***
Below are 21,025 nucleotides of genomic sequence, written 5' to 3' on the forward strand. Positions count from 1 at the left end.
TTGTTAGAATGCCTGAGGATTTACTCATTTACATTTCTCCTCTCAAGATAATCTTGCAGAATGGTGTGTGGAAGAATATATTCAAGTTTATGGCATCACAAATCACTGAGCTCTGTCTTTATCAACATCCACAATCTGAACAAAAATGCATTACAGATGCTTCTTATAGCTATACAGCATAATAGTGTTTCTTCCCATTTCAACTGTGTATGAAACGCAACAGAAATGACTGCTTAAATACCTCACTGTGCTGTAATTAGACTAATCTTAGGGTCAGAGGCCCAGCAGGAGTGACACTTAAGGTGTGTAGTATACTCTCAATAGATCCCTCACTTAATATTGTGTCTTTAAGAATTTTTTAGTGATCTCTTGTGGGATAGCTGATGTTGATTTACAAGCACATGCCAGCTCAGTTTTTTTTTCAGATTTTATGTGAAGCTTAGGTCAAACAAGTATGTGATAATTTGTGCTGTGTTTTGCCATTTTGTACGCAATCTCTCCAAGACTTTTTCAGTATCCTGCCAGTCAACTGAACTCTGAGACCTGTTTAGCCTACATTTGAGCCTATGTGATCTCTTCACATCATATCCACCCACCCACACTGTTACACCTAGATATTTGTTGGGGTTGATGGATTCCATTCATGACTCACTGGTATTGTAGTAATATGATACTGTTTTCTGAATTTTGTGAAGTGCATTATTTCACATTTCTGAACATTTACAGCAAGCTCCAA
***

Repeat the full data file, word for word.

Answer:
Below are 21,025 nucleotides of genomic sequence, written 5' to 3' on the forward strand. Positions count from 1 at the left end.
TTGTTAGAATGCCTGAGGATTTACTCATTTACATTTCTCCTCTCAAGATAATCTTGCAGAATGGTGTGTGGAAGAATATATTCAAGTTTATGGCATCACAAATCACTGAGCTCTGTCTTTATCAACATCCACAATCTGAACAAAAATGCATTACAGATGCTTCTTATAGCTATACAGCATAATAGTGTTTCTTCCCATTTCAACTGTGTATGAAACGCAACAGAAATGACTGCTTAAATACCTCACTGTGCTGTAATTAGACTAATCTTAGGGTCAGAGGCCCAGCAGGAGTGACACTTAAGGTGTGTAGTATACTCTCAATAGATCCCTCACTTAATATTGTGTCTTTAAGAATTTTTTAGTGATCTCTTGTGGGATAGCTGATGTTGATTTACAAGCACATGCCAGCTCAGTTTTTTTTTCAGATTTTATGTGAAGCTTAGGTCAAACAAGTATGTGATAATTTGTGCTGTGTTTTGCCATTTTGTACGCAATCTCTCCAAGACTTTTTCAGTATCCTGCCAGTCAACTGAACTCTGAGACCTGTTTAGCCTACATTTGAGCCTATGTGATCTCTTCACATCATATCCACCCACCCACACTGTTACACCTAGATATTTGTTGGGGTTGATGGATTCCATTCATGACTCACTGGTATTGTAGTAATATGATACTGTTTTCTGAATTTTGTGAAGTGCATTATTTCACATTTCTGAACATTTACAGCAAGCTCCAA